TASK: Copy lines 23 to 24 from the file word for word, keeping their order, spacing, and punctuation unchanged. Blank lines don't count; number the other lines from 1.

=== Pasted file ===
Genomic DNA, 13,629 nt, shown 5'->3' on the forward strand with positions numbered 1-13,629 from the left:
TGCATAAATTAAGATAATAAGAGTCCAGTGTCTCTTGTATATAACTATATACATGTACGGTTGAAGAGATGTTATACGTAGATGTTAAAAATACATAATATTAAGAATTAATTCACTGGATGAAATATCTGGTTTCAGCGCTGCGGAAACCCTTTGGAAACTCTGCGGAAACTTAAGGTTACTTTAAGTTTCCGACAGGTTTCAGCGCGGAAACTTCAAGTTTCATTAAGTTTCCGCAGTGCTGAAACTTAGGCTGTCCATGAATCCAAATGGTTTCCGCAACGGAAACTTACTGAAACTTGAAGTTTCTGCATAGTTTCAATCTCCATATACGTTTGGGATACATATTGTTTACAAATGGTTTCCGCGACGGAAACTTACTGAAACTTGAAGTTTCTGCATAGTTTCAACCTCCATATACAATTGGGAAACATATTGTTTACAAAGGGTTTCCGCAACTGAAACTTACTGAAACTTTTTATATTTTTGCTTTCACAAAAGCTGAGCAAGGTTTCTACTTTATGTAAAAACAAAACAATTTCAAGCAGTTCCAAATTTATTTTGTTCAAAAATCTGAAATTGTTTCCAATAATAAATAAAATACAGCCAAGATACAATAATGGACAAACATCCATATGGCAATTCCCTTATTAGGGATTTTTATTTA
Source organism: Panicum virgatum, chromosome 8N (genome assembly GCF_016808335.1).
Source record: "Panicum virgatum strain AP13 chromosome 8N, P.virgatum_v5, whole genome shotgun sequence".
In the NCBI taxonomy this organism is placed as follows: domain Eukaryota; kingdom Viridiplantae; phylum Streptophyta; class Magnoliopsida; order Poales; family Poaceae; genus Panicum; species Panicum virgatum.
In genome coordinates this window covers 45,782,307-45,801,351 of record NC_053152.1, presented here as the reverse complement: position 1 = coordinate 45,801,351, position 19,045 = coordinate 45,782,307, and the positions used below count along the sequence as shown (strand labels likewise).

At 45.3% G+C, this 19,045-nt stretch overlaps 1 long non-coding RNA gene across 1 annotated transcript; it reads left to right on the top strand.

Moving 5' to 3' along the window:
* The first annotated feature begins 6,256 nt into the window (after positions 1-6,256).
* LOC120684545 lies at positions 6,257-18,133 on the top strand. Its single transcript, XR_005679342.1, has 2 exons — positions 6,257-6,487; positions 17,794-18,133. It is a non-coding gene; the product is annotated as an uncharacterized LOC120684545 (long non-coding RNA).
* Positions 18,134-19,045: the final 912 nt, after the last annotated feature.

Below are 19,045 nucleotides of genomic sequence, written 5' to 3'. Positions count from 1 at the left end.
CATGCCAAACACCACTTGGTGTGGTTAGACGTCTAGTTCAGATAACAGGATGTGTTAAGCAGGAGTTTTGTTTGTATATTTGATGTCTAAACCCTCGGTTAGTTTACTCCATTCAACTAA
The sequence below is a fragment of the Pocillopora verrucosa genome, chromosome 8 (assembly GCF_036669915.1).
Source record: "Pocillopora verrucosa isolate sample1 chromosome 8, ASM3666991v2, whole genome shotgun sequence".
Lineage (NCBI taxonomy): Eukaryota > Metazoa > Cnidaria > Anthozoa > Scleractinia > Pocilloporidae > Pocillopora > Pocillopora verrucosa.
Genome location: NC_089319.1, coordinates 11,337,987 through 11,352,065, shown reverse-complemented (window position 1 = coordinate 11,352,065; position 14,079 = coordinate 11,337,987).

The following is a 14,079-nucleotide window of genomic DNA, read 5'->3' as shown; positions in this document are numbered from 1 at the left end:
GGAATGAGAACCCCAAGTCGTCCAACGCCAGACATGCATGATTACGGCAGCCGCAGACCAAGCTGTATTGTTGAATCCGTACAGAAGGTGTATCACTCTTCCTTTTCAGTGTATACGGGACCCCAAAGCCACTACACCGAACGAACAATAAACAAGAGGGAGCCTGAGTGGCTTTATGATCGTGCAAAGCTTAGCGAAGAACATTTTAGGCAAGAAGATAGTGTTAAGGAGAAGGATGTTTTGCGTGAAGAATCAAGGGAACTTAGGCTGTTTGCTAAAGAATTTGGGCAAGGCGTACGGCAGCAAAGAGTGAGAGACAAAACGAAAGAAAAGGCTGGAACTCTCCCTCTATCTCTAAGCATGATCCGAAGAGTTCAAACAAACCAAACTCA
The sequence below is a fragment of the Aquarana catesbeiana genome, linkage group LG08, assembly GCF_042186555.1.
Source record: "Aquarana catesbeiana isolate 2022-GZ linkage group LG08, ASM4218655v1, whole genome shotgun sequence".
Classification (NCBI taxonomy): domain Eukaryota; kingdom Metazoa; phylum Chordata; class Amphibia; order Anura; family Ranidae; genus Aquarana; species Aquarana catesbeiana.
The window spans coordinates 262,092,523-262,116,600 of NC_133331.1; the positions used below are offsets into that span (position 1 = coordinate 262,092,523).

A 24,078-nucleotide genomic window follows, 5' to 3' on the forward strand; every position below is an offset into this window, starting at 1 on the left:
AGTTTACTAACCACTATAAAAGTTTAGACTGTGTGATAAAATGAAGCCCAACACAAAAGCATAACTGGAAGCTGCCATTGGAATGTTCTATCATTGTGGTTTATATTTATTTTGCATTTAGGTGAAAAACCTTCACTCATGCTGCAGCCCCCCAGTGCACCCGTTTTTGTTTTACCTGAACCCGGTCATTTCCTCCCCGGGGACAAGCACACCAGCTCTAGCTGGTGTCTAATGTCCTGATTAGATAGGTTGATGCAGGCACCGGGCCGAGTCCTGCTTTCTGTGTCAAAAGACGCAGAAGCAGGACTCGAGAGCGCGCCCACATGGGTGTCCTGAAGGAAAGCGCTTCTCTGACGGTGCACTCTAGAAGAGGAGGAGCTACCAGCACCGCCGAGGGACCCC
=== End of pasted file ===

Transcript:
The window spans coordinates 262,092,523-262,116,600 of NC_133331.1; the positions used below are offsets into that span (position 1 = coordinate 262,092,523).

A 24,078-nucleotide genomic window follows, 5' to 3' on the forward strand; every position below is an offset into this window, starting at 1 on the left: